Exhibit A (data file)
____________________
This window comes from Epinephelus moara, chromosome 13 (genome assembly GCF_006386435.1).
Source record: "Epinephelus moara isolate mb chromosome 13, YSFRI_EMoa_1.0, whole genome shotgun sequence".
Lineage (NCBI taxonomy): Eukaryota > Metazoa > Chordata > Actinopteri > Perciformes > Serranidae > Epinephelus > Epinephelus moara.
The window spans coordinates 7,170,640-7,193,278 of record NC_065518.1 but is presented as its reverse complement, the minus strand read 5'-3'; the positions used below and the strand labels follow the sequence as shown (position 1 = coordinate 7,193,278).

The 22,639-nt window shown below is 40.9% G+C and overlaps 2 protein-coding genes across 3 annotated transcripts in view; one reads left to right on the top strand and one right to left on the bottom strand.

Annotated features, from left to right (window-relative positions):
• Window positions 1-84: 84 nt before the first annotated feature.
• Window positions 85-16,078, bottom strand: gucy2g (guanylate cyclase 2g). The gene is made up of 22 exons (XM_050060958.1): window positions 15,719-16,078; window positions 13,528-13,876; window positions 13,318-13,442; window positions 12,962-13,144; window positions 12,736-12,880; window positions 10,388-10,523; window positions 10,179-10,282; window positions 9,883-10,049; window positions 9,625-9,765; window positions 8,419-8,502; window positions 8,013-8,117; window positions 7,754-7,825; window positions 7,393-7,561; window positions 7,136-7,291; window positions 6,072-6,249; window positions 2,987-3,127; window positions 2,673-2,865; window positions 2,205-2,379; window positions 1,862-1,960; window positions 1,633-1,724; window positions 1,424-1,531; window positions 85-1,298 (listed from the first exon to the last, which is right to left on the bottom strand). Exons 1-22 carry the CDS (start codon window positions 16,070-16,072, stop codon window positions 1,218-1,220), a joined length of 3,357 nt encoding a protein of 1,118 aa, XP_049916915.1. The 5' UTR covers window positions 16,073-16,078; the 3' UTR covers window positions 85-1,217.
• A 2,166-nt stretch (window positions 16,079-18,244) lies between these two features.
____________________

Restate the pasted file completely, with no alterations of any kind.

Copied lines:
This window comes from Epinephelus moara, chromosome 13 (genome assembly GCF_006386435.1).
Source record: "Epinephelus moara isolate mb chromosome 13, YSFRI_EMoa_1.0, whole genome shotgun sequence".
Lineage (NCBI taxonomy): Eukaryota > Metazoa > Chordata > Actinopteri > Perciformes > Serranidae > Epinephelus > Epinephelus moara.
The window spans coordinates 7,170,640-7,193,278 of record NC_065518.1 but is presented as its reverse complement, the minus strand read 5'-3'; the positions used below and the strand labels follow the sequence as shown (position 1 = coordinate 7,193,278).

The 22,639-nt window shown below is 40.9% G+C and overlaps 2 protein-coding genes across 3 annotated transcripts in view; one reads left to right on the top strand and one right to left on the bottom strand.

Annotated features, from left to right (window-relative positions):
• Window positions 1-84: 84 nt before the first annotated feature.
• Window positions 85-16,078, bottom strand: gucy2g (guanylate cyclase 2g). The gene is made up of 22 exons (XM_050060958.1): window positions 15,719-16,078; window positions 13,528-13,876; window positions 13,318-13,442; window positions 12,962-13,144; window positions 12,736-12,880; window positions 10,388-10,523; window positions 10,179-10,282; window positions 9,883-10,049; window positions 9,625-9,765; window positions 8,419-8,502; window positions 8,013-8,117; window positions 7,754-7,825; window positions 7,393-7,561; window positions 7,136-7,291; window positions 6,072-6,249; window positions 2,987-3,127; window positions 2,673-2,865; window positions 2,205-2,379; window positions 1,862-1,960; window positions 1,633-1,724; window positions 1,424-1,531; window positions 85-1,298 (listed from the first exon to the last, which is right to left on the bottom strand). Exons 1-22 carry the CDS (start codon window positions 16,070-16,072, stop codon window positions 1,218-1,220), a joined length of 3,357 nt encoding a protein of 1,118 aa, XP_049916915.1. The 5' UTR covers window positions 16,073-16,078; the 3' UTR covers window positions 85-1,217.
• A 2,166-nt stretch (window positions 16,079-18,244) lies between these two features.